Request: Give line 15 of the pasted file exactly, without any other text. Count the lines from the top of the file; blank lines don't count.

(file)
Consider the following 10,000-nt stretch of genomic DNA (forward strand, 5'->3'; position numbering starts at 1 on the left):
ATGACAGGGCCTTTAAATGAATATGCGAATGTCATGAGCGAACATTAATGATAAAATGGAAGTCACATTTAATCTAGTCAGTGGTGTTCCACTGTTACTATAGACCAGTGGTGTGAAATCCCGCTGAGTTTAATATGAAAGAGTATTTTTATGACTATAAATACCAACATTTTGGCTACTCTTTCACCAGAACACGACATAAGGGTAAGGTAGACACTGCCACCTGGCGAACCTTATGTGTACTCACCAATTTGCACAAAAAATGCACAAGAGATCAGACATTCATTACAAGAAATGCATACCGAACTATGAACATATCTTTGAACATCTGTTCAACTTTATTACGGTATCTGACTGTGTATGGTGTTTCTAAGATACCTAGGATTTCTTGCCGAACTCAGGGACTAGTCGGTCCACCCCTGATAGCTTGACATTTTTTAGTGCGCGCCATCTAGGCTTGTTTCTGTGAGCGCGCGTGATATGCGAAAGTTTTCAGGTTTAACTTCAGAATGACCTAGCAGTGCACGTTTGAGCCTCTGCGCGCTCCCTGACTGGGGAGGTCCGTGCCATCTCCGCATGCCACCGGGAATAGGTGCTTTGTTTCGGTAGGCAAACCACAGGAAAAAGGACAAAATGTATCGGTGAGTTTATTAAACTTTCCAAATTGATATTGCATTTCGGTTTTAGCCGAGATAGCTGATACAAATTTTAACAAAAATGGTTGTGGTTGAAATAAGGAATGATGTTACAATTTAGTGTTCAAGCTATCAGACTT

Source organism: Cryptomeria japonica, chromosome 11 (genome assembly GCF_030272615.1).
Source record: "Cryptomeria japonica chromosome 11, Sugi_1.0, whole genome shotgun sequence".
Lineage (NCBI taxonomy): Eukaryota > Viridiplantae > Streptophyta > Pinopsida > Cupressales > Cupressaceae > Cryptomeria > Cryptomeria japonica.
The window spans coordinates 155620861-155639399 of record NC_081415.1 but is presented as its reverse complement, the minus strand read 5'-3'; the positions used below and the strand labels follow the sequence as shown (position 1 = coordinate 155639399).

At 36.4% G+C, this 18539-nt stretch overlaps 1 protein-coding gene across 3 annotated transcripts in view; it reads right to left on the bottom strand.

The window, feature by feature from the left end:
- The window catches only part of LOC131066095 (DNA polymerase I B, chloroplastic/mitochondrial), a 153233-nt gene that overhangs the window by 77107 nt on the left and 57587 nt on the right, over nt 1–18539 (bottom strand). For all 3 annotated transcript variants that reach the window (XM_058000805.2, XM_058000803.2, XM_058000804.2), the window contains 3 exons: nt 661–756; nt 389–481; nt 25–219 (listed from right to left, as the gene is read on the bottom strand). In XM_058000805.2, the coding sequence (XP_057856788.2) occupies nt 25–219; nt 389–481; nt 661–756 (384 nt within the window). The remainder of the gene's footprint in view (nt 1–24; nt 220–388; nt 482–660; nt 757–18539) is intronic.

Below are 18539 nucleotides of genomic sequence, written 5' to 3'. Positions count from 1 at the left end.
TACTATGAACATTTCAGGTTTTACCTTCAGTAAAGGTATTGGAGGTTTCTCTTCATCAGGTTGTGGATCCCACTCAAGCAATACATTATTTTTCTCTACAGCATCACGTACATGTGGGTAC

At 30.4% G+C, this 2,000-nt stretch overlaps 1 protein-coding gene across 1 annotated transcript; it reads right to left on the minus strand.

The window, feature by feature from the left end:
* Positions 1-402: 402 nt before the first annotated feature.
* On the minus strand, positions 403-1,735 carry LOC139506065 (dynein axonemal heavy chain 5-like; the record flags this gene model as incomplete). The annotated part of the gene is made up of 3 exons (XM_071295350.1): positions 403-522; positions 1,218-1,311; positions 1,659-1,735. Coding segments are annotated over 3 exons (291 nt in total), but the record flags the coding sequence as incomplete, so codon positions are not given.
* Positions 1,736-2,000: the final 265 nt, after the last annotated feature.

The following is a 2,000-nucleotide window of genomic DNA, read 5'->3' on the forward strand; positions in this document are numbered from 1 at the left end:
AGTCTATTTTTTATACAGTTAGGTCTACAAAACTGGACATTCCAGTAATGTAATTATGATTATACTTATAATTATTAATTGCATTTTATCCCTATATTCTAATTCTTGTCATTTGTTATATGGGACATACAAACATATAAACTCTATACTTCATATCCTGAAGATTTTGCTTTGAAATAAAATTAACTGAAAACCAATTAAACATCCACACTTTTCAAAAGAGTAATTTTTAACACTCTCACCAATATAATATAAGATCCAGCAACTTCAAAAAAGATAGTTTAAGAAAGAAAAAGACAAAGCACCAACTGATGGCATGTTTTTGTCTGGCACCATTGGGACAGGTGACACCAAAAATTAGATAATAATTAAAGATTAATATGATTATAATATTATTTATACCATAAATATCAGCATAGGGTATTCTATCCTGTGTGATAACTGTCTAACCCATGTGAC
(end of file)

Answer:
* On the minus strand, positions 403-1,735 carry LOC139506065 (dynein axonemal heavy chain 5-like; the record flags this gene model as incomplete). The annotated part of the gene is made up of 3 exons (XM_071295350.1): positions 403-522; positions 1,218-1,311; positions 1,659-1,735. Coding segments are annotated over 3 exons (291 nt in total), but the record flags the coding sequence as incomplete, so codon positions are not given.